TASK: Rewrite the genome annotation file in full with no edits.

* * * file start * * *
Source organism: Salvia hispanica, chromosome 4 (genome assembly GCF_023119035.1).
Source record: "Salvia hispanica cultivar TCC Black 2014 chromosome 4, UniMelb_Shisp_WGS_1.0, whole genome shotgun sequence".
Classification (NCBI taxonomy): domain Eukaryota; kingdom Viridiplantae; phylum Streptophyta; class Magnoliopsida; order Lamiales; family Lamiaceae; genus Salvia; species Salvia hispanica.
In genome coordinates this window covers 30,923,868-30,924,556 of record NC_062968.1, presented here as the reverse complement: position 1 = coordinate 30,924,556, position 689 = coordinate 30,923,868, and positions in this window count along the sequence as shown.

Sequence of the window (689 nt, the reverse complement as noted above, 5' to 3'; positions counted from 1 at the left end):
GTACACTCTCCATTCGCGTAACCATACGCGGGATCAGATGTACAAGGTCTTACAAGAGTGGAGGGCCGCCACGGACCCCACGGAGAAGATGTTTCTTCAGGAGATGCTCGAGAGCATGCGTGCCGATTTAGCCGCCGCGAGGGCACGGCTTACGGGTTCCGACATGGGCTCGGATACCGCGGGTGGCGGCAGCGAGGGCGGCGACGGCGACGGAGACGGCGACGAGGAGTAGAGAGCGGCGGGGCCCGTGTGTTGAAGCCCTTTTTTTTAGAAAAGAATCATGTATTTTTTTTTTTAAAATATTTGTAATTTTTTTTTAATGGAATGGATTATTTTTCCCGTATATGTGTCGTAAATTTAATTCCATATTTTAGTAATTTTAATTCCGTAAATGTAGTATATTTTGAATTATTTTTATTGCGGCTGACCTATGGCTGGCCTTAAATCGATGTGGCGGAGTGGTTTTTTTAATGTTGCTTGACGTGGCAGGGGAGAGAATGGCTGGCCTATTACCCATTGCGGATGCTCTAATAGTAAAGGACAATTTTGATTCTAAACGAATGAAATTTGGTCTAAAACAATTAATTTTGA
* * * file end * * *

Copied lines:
Source organism: Salvia hispanica, chromosome 4 (genome assembly GCF_023119035.1).
Source record: "Salvia hispanica cultivar TCC Black 2014 chromosome 4, UniMelb_Shisp_WGS_1.0, whole genome shotgun sequence".
Classification (NCBI taxonomy): domain Eukaryota; kingdom Viridiplantae; phylum Streptophyta; class Magnoliopsida; order Lamiales; family Lamiaceae; genus Salvia; species Salvia hispanica.
In genome coordinates this window covers 30,923,868-30,924,556 of record NC_062968.1, presented here as the reverse complement: position 1 = coordinate 30,924,556, position 689 = coordinate 30,923,868, and positions in this window count along the sequence as shown.

Sequence of the window (689 nt, the reverse complement as noted above, 5' to 3'; positions counted from 1 at the left end):
GTACACTCTCCATTCGCGTAACCATACGCGGGATCAGATGTACAAGGTCTTACAAGAGTGGAGGGCCGCCACGGACCCCACGGAGAAGATGTTTCTTCAGGAGATGCTCGAGAGCATGCGTGCCGATTTAGCCGCCGCGAGGGCACGGCTTACGGGTTCCGACATGGGCTCGGATACCGCGGGTGGCGGCAGCGAGGGCGGCGACGGCGACGGAGACGGCGACGAGGAGTAGAGAGCGGCGGGGCCCGTGTGTTGAAGCCCTTTTTTTTAGAAAAGAATCATGTATTTTTTTTTTTAAAATATTTGTAATTTTTTTTTAATGGAATGGATTATTTTTCCCGTATATGTGTCGTAAATTTAATTCCATATTTTAGTAATTTTAATTCCGTAAATGTAGTATATTTTGAATTATTTTTATTGCGGCTGACCTATGGCTGGCCTTAAATCGATGTGGCGGAGTGGTTTTTTTAATGTTGCTTGACGTGGCAGGGGAGAGAATGGCTGGCCTATTACCCATTGCGGATGCTCTAATAGTAAAGGACAATTTTGATTCTAAACGAATGAAATTTGGTCTAAAACAATTAATTTTGA